Re: Reading a good book...
Other than business books, I only really like to read auto biographies of musicians.
I avoid the biographies, because so many are thrown together by wanna-be journalists who just collected interviews and toss it together to sell some copies. I'd rather here it from the actual person. The lone exception was Keith Moon, since he's not really able to write his own book.
The last two books I read were:
Joey Kramer's Hit Hard: A Story of Hitting Rock Bottom at the Top.
The editor should be shot for how badly it's edited. Cymbal is actually mis-spelled in some spots, as other other musical terms. Every page or two, a sentence is high lighted in big bold type, for no apparent reason. The editor just did a poor, poor job.
As for the writing: A good chunk of the book comes off rather whiny, but the last 1/4 of the book redeems itself and makes it worth having suffered through the first 3/4s of it. I have to give Kramer a lot of credit for laying himself out there like that.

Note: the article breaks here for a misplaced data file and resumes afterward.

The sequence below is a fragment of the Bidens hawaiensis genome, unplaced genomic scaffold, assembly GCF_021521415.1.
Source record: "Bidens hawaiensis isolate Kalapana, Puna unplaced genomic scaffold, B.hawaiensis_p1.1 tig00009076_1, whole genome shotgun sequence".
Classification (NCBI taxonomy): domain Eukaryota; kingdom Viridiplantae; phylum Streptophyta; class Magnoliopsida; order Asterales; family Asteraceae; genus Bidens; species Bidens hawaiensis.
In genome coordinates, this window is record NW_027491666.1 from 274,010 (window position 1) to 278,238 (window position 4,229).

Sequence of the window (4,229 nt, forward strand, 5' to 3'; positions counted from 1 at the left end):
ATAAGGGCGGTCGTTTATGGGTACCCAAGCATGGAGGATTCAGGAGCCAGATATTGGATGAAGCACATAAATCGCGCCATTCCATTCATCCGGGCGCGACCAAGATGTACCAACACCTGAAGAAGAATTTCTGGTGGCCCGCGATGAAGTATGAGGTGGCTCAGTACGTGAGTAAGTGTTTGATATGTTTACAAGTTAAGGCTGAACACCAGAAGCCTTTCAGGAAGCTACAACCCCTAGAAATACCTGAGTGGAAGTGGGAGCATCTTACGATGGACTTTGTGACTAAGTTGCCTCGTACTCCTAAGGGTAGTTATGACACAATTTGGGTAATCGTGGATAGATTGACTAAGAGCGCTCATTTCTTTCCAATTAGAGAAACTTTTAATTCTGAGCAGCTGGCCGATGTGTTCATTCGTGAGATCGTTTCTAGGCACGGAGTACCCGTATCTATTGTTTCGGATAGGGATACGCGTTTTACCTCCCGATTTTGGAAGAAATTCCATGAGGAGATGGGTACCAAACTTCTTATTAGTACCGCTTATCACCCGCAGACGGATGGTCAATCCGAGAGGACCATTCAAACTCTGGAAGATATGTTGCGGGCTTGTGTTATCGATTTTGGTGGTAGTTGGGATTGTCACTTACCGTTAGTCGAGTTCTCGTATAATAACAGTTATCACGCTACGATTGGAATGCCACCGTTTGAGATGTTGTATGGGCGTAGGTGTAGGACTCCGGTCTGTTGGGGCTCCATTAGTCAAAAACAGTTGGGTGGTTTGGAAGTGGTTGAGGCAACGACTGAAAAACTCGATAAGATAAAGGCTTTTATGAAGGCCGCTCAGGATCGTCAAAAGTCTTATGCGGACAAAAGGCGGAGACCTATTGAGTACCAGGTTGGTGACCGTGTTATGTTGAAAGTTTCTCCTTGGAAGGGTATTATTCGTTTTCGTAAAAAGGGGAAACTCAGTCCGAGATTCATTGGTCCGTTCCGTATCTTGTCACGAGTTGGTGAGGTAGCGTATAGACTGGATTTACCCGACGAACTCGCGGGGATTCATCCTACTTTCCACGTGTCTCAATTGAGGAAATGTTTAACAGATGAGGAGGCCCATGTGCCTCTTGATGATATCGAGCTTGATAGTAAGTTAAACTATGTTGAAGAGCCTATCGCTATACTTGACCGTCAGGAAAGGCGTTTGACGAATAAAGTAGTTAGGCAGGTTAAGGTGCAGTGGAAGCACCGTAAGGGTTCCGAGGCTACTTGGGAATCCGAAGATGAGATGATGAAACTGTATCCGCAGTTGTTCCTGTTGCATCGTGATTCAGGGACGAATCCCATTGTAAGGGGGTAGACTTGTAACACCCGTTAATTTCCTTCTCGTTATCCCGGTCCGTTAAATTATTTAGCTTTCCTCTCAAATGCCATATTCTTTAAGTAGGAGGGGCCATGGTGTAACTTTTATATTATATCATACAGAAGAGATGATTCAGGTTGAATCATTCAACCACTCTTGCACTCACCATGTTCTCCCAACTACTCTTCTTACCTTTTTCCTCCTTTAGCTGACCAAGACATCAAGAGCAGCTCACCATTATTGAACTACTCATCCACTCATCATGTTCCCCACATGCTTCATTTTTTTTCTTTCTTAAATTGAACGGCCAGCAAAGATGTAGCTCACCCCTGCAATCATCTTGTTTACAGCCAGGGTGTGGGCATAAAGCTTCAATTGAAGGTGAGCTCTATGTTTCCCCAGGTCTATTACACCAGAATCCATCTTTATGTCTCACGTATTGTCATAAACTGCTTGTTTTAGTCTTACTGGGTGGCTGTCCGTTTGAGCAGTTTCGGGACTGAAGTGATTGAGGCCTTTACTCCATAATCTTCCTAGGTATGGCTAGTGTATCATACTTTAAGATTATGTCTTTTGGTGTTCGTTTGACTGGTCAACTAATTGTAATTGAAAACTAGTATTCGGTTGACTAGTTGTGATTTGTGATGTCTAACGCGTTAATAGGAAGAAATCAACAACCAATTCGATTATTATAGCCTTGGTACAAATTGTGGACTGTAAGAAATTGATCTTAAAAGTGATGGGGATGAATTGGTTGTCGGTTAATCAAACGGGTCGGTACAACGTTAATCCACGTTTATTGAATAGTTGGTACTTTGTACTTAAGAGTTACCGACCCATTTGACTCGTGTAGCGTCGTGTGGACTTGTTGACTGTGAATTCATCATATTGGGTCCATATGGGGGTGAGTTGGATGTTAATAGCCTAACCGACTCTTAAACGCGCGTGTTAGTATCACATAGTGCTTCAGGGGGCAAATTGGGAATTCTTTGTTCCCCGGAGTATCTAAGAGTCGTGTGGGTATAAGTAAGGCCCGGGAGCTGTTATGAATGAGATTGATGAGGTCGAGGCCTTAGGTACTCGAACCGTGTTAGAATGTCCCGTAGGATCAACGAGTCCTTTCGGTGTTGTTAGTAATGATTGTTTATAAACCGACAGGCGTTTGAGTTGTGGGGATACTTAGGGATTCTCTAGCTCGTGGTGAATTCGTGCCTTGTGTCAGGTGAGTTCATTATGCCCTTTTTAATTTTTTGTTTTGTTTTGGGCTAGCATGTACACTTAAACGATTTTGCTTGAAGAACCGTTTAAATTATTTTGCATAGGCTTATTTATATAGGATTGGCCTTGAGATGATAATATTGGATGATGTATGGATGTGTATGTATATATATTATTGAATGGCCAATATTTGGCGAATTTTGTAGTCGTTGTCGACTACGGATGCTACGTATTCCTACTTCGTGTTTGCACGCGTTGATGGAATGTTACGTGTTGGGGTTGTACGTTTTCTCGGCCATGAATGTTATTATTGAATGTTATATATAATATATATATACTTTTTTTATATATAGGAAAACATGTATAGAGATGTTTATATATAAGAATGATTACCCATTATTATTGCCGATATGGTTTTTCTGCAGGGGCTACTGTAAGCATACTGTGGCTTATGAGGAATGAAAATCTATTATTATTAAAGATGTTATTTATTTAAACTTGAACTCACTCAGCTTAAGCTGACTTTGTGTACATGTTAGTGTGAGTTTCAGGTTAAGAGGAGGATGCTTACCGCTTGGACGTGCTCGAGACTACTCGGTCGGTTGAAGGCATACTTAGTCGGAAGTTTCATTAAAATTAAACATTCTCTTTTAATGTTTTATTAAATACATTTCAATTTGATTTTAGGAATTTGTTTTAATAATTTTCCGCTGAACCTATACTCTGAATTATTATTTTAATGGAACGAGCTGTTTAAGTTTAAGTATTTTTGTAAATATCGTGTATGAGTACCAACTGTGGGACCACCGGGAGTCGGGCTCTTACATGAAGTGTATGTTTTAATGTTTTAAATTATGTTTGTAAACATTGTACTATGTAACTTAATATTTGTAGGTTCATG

The other book (which I've quoted from here and there over the last few months):
Bumping Into Geniuses by music mogel Danny Goldberg, about his various jobs in the music industry, which included everything from doing PR for Zeppelin, managing Nirvana to being President of major labels for periods of time.
Writing style can be annoying at times, as he has a habit of going off on tangents suddenly in the middle of a story. And I thought he focuses way to much on his time with Nirvana, while only glossing over some of his other accomplishments. But overall, it's really great insight into how the music business worked during the 70's, 80's and into the 90's (and he makes no bones about that fact that it's all different now). His recount of helping make Warren Zevon's last album were particularly touching.